This has been, thus far, a Christmas unlike any other. We are, all of us, I think, so conditioned from childhood to have unrealistic emotional expectations of Christmas that, inevitably, the actual experience of Christmas, especially as one grows older, fails to measure up to those expectations, leaving a vague (or not so vague) feeling of disappointment. In a monastery one can cling to one’s unrealistic expectations of what the celebration of Christmas ought to be liturgically. One has a certain idea of just how flawless and enchanting Vespers, and Matins, and Midnight Mass, and Lauds, and the Day Mass, and all the rest ought to be. Of course, things are never as they ought to be, especially in the mind of one who tends to a certain liturgical idealism.
This year at Silverstream we are affected by the cold. High winds blowing up from the Irish Sea and in from the northwest seem to penetrate every closed door and window, making whatever insulation there is ineffectual. One of the brethren, to our sorrow, is ill and was unable to come to choir for Matins, Midnight Mass, the Day Mass, or any of the Hours. There was, however, a quiet mystic joy in bringing Our Lord to him in his cell at the Communion of the Mass, preceded by a brother bearing a lighted candle and ringing continuously a little bell. Lingering bronchial infections and colds made singing something of an ordeal. In the end we were content to recite the Propers and Ordinary of the Mass on one note, and to chant the Hours the same way. Anxiety about our financial resources cast a shadow over the last days of Advent, even as we renewed our confidence in good Saint Joseph, and begged him to provide for us as he did for the Virgin Mother and for the Child.
Saint Joseph did send generous friends — you know who you are, dear ones — who have warmed our hearts with their kindnesses. We were blessed with lovely red and white roses for the altar, with a bountiful Christmas dinner, and with spectacular food hampers, tangible signs of God’s munificent providence. Heartfelt thanks to our neighbours and friends!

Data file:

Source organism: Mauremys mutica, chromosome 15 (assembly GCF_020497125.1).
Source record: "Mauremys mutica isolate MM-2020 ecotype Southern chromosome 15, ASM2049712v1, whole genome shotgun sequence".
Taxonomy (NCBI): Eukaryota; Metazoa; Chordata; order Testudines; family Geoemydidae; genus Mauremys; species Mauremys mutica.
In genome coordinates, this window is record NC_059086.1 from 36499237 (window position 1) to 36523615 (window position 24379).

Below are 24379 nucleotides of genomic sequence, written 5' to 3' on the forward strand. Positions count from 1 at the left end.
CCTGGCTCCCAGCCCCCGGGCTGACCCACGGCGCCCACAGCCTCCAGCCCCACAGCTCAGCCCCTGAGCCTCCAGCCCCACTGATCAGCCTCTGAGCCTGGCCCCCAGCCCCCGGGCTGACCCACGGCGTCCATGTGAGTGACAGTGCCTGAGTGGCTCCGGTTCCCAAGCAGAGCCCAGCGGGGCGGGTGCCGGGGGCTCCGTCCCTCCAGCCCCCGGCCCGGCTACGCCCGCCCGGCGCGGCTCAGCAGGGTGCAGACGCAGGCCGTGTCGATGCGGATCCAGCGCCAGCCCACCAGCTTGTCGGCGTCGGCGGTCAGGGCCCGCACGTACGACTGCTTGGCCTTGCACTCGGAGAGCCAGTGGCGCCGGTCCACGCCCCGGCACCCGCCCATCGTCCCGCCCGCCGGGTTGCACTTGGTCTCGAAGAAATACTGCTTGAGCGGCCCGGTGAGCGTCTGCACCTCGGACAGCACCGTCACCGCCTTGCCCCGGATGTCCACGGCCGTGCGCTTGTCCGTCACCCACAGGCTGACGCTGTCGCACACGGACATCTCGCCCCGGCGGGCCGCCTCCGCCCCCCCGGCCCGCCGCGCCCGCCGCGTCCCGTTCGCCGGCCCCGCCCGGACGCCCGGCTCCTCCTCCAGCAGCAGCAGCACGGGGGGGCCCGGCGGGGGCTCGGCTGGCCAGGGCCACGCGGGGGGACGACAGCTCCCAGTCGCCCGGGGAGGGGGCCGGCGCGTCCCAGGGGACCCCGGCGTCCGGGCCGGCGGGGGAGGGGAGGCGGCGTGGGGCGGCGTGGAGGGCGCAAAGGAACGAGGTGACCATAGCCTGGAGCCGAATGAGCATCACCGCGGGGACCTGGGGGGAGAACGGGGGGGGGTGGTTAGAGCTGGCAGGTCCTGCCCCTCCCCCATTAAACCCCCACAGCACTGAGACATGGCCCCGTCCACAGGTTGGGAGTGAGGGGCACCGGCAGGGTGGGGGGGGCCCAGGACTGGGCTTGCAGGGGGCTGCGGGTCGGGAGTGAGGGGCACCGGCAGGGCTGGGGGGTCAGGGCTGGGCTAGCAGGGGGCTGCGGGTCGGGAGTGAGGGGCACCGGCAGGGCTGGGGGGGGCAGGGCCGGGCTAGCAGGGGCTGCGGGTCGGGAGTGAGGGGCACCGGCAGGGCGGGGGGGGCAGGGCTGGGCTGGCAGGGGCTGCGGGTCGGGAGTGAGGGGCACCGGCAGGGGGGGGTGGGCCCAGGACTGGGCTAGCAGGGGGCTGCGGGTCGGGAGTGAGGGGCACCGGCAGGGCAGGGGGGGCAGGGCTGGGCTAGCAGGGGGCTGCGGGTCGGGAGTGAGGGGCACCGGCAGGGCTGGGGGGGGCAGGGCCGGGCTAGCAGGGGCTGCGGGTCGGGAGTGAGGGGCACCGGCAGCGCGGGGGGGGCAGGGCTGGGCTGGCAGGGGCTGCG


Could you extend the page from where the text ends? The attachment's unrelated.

The Child and the Host
It seems, nonetheless that, this year, the Child of Bethlehem chose to offer us the gift of a Christmas stripped of all romance. An austere Christmas is how I described it to the brethren in Chapter this morning. I could not help but relate the Child in the manger to the Host on the corporal. Something of the poverty, the bleakness, the hiddenness, and the silence of Bethlehem perdures in the mystery of the Sacred Host. As Benedictine Monks of Perpetual Adoration, this goes to the very heart of our vocation. We are not just Benedictines; we are, by a wonderful and utterly gratuitous gift of God, Eucharistic Benedictines, that is, men called not only to tarry in adoration and reparation before the Sacred Host, but also men called to become like the Sacred Host, to become what we contemplate, to imitate what He shows us of Himself, hidden beneath the sacramental veils. The Host is fragile; so are we. The Host is disarmingly humble; so would we be. The Host is the living icon of the poverty of God made man; so we would become poor with Him. The Host is silent; so do we find ourselves cherishing silence over words. The Host is the sacrament of the Divine Hiddenness; so too must we choose hiddenness over ostentation, and obscurity over acclaim. The Host is obedient, remaining where it is placed, not moving of Itself or by Itself, but waiting to be moved; and that is, I think, the very form of our prayer.
The Mectildian Year 2014
December 31st will open the year of the 400th anniversary of the birth of Catherine de Bar, Mother Mectilde du Saint–Sacrement. We shall, in our own way, celebrate the Mectildian Year because God, for His own reasons and in His own time, has placed Mother Mectilde in our life and, through her, clarified our vocation in the Church. This is not at all what I expected when over forty years ago I began my own monastic journey. The Mectildian hermeneutic of Benedictine life is disconcerting, and stripped bare of much of what one may have led to believe Benedictine life to be. It is as surprising as Christmas at Silverstream this year. My joy remains: the joy of knowing that the surprises of God are not exhausted and that, infallibly and until the end, His grace will fall into the empty hands of those who wait upon Him.